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Law
4:51 am
Wed August 22, 2012

Jury To Decide Apple's Patent Case Against Samsung

Originally published on Wed August 22, 2012 4:10 pm

What your next smart phone or tablet computer might look like is in the hands of a California jury. In one of the biggest patent infringement cases ever, Apple is suing Samsung — charging that in creating its products, Samsung ripped off iPhone and iPad technology. Samsung countered with its own allegations.

This case is complex, the legal issues are daunting, and the jury's decision has to be unanimous.

"What's at stake here is the future of smartphones and the tablet market," says intellectual property expert Christopher V. Carani.

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Middle East
3:06 am
Wed August 22, 2012

Syrian Conflict Stokes Unease In Lebanon

Lebanese masked gunmen from the al-Mokdad clan gather for a news conference in Beirut's southern suburbs on Aug. 15. The Mokdads, a large Lebanese Shiite Muslim clan, said they kidnapped at least 20 Syrians to try to secure the release of a family member abducted by Syrian rebels near Damascus this week.
AFP/Getty Images

Originally published on Wed August 22, 2012 9:43 am

In Lebanon, a wave of kidnappings and an alleged plot to destabilize the country with bombings — both related to the uprising in Syria — are shaking Lebanon's precarious sectarian balance.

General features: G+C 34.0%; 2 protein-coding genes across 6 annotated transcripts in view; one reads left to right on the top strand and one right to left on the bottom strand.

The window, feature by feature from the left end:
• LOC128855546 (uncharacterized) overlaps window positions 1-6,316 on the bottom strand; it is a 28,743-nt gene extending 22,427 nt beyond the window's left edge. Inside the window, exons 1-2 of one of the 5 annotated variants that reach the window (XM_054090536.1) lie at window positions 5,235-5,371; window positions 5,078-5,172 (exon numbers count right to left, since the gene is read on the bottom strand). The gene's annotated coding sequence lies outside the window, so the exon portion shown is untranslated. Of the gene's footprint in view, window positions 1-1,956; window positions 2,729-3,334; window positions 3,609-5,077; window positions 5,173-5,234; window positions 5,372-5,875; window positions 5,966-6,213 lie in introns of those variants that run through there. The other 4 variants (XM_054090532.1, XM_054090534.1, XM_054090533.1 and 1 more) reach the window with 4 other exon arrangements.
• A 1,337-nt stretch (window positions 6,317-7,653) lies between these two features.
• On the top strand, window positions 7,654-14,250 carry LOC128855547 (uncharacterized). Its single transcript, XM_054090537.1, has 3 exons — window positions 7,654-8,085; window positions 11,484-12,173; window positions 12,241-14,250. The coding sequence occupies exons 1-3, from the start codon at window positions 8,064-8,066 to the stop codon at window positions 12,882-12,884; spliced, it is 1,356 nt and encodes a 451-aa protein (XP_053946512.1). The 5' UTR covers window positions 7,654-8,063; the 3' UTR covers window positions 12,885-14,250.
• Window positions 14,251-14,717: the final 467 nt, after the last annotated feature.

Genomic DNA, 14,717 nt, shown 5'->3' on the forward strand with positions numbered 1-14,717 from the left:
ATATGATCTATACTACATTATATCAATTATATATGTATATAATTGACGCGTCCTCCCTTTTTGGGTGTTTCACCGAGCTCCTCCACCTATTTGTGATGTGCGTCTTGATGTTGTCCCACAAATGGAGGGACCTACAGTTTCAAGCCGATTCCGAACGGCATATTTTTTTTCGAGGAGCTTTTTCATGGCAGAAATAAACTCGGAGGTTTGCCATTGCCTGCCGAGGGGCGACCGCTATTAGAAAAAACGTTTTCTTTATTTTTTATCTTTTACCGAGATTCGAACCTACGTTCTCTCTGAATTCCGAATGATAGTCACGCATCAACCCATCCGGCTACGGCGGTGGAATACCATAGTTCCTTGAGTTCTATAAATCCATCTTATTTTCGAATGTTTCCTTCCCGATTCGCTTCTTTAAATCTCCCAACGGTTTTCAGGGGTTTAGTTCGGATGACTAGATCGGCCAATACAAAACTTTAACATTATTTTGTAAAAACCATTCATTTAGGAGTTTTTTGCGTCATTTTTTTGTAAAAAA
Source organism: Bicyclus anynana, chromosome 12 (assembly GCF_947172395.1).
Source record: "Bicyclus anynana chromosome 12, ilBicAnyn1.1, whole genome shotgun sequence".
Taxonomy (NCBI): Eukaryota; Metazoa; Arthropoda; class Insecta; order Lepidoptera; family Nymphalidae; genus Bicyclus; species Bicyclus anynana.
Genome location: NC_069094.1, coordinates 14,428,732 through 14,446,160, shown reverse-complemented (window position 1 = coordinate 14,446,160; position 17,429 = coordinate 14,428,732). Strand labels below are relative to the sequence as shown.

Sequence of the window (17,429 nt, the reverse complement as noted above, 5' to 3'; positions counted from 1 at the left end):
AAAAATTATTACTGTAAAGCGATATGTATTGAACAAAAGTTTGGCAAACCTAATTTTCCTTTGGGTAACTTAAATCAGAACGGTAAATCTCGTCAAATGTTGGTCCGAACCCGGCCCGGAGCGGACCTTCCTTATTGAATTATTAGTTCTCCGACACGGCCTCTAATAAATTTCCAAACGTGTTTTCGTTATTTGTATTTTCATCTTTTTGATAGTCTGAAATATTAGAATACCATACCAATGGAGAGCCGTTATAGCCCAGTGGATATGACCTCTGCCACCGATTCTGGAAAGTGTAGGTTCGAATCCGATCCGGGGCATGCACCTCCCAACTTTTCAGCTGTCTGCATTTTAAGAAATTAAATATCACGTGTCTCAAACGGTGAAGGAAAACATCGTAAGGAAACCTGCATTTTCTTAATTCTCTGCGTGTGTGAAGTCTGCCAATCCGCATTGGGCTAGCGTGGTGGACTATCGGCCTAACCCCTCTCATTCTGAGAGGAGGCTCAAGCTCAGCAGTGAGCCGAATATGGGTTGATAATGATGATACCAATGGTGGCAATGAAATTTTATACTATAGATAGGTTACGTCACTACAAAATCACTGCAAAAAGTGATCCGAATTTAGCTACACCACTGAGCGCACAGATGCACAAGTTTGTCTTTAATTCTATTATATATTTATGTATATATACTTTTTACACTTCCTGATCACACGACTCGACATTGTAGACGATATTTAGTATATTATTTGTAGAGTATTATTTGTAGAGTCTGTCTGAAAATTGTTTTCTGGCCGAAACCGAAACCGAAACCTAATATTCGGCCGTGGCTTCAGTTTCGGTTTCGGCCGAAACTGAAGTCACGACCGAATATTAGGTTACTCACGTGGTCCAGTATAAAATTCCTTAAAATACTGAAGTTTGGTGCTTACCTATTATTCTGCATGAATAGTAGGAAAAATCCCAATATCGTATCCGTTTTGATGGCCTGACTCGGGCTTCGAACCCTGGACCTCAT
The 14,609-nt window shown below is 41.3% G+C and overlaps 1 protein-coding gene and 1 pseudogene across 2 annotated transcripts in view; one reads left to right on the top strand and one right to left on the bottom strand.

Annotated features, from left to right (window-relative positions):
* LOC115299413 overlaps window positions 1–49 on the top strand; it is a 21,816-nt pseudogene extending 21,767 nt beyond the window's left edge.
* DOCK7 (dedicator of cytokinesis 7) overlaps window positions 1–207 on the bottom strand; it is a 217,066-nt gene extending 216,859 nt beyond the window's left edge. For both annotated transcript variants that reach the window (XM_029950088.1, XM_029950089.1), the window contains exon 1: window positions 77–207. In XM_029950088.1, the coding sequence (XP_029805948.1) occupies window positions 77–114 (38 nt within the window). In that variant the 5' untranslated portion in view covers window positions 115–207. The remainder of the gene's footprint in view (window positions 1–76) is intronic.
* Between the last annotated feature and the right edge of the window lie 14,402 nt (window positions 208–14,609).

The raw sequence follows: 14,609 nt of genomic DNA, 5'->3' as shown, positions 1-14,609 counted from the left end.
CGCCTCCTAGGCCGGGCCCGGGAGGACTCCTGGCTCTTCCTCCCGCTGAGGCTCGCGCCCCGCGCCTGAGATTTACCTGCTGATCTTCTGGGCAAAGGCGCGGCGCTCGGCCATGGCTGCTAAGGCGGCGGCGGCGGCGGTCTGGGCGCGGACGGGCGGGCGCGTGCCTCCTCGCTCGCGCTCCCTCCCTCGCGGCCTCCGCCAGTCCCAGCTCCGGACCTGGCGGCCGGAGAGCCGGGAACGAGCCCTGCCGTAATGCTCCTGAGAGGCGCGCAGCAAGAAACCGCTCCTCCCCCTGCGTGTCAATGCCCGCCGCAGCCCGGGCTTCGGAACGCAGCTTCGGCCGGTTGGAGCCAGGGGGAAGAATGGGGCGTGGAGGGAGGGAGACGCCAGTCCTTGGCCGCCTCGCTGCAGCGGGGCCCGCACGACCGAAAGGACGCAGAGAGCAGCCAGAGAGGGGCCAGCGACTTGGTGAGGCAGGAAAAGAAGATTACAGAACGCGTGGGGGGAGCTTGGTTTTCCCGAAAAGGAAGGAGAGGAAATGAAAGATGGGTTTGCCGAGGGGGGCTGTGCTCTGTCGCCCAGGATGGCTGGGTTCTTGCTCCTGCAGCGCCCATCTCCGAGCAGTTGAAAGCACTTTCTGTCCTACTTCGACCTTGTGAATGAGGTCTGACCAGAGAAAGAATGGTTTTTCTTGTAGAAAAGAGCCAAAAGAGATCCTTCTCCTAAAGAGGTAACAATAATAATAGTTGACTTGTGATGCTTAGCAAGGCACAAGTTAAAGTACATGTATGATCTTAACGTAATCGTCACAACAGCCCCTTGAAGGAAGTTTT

That's been apparent on al-Mokdad Street in south Beirut, which has been tense in recent days. The Mokdads are a large Shiite clan who control the street that is named for them. Young men with pistols in their pockets cruise the street on motor scooters, acting as the clan's lookouts.

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Around the Nation
3:05 am
Wed August 22, 2012

Trying To Tame The (Real) Deadliest Fishing Jobs

Crew members of a scallop boat float in their survival suits during a drill in Point Judith, R.I.
Jesse Costa WBUR

Originally published on Wed August 22, 2012 4:09 pm

On the fishing-boat piers of New England, nearly everyone knows a fisherman who was lost at sea.

Boat captain Joe Neves remembers when a crew member got knocked overboard. "We heard him screaming 'Help me!' " Neves says, grimacing. "But you know, on the water at night, your head is like a little coconut." They didn't find him.

Mike Gallagher discovered a friend who was entangled in still-running hydraulics. "I knew right away he was dead," he says.

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It's All Politics
3:04 am
Wed August 22, 2012

Are Independents Just Partisans In Disguise?

Don Nichols iStockphoto.com

Originally published on Wed August 22, 2012 7:31 am

Independent voters have grown in recent years into a mega voting bloc. By some estimates they outnumber registered Republicans, and even registered Democrats.

Every election cycle, independents generate enormous amounts of interest as candidates, pollsters and the media probe their feelings. These voters are widely considered to hold the key to most elections.